In a conference room on the Squaxin Island Reservation in Mason County near the southern edge of the Puget Sound, a dozen tribes came together this month in a show of resolve focused on saving a species—salmon—that unites indigenous peoples throughout the Columbia River Basin.
Tribal leaders met at a “salmon and orca summit” organized by the Nez Perce Tribe and the Affiliated Tribes of Northwest Indians on July 7. The summit rallied support for Idaho congressman Mike Simpson’s proposal to breach four dams on the lower Snake River by 2030 and replace the benefits they provide with billions in federal money from President Joe Biden’s nascent infrastructure bill.
That proposal, which has made headlines since it was unveiled in February, provides a “glimmer of hope” in the long-simmering salmon wars, said Shannon Wheeler, vice chairman for the Nez Perce tribe.
“We as human beings have the ability to change,” Wheeler said during the two-day summit. “Salmon don’t have that luxury. They don’t have that luxury to change.”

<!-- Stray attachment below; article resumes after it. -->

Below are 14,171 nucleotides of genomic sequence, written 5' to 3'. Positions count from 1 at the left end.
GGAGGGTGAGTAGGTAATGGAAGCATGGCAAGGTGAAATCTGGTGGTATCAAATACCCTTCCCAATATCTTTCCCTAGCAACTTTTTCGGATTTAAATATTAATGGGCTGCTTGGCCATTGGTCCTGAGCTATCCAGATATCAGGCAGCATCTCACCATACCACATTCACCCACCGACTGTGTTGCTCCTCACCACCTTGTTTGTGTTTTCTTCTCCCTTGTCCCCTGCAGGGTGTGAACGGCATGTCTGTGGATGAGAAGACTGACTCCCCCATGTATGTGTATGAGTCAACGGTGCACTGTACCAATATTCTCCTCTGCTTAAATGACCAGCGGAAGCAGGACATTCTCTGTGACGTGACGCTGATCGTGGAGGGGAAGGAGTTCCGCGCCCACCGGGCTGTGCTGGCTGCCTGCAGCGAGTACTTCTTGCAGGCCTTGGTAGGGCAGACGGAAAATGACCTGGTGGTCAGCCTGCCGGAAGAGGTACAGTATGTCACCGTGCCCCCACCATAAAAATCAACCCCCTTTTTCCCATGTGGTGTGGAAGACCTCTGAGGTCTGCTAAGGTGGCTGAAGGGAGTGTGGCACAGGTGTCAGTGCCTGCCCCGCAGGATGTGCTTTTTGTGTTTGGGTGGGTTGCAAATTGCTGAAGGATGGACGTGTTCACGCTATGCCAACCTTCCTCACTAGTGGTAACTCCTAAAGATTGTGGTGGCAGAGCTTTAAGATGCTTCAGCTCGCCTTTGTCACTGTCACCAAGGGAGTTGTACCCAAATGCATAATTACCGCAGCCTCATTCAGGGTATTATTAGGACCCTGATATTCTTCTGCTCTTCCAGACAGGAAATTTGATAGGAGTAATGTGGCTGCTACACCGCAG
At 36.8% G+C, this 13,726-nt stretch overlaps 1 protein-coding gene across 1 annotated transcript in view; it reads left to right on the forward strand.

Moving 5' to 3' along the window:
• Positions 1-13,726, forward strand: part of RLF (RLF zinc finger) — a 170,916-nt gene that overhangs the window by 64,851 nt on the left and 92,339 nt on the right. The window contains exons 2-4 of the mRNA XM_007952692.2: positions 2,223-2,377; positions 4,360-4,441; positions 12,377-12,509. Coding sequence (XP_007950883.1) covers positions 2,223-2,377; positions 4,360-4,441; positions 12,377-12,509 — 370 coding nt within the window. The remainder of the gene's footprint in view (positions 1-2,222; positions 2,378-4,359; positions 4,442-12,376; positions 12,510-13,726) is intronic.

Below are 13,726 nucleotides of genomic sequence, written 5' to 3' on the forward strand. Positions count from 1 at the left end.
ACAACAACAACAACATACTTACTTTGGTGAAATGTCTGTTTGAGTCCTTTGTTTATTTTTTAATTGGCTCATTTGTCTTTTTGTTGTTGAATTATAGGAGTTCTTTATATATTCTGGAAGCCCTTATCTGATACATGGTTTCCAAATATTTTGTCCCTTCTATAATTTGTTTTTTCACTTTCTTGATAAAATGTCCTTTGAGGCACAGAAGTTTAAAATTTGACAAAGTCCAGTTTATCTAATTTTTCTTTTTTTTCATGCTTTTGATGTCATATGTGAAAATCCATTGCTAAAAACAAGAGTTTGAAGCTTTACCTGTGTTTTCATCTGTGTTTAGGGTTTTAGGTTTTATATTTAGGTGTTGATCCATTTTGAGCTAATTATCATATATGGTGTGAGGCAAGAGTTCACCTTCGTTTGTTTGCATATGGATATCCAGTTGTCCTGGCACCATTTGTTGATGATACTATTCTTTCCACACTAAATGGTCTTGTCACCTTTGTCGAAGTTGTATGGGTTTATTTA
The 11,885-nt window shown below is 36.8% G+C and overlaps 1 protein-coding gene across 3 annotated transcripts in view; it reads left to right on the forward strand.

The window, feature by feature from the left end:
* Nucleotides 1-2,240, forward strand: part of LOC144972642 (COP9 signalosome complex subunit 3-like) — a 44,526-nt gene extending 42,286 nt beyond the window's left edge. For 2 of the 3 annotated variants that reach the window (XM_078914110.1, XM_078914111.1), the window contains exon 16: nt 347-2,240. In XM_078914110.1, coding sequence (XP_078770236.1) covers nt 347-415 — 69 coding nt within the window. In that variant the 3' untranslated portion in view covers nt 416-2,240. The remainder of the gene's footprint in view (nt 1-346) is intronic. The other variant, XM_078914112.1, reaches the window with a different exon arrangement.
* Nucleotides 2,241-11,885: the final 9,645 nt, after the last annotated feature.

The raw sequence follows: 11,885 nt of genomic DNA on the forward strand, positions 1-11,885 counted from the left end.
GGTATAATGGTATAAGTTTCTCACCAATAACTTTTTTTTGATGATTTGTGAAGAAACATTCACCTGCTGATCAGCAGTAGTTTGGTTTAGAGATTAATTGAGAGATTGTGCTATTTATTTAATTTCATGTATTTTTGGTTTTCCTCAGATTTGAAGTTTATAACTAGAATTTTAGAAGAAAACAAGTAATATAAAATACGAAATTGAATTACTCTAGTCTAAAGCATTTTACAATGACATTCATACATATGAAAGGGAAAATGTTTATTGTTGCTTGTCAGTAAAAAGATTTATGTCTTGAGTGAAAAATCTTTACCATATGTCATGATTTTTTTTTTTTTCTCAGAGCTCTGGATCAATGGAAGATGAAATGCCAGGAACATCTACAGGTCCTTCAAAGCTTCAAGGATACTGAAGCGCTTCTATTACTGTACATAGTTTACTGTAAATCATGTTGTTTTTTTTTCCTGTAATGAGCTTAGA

Another totemic statement
Meanwhile, in a cross-country trek that began on July 14, the Lummi Nation House of Tears Carvers have traveled 20,000 miles with a newly carved totem pole, conducting over 100 blessing ceremonies on their #RedRoadtoDC Totem Pole Journey.
The trip began on Lummi Nation lands on Puget Sound in Washington state and has included stops to display the pole at sites considered sacred to local tribes and Indigenous peoples, and which are current or potential targets for dams, mining, drilling or oil pipelines.
The trip’s first stop was at the Snake River within Nez Perce traditional lands on July 15. Subsequent stops have included Bears Ears National Monument in Utah; Chaco Canyon, Navajo Reservation in New Mexico; Black Hills in South Dakota; and others along the Missouri River, including Standing Rock Reservation, North Dakota.
Along with tens of thousands of signatures and stories, the totem pole is being presented to the Biden-Harris administration on July 29 at a ceremony on the National Mall headed by Secretary of the Interior Deb Haaland.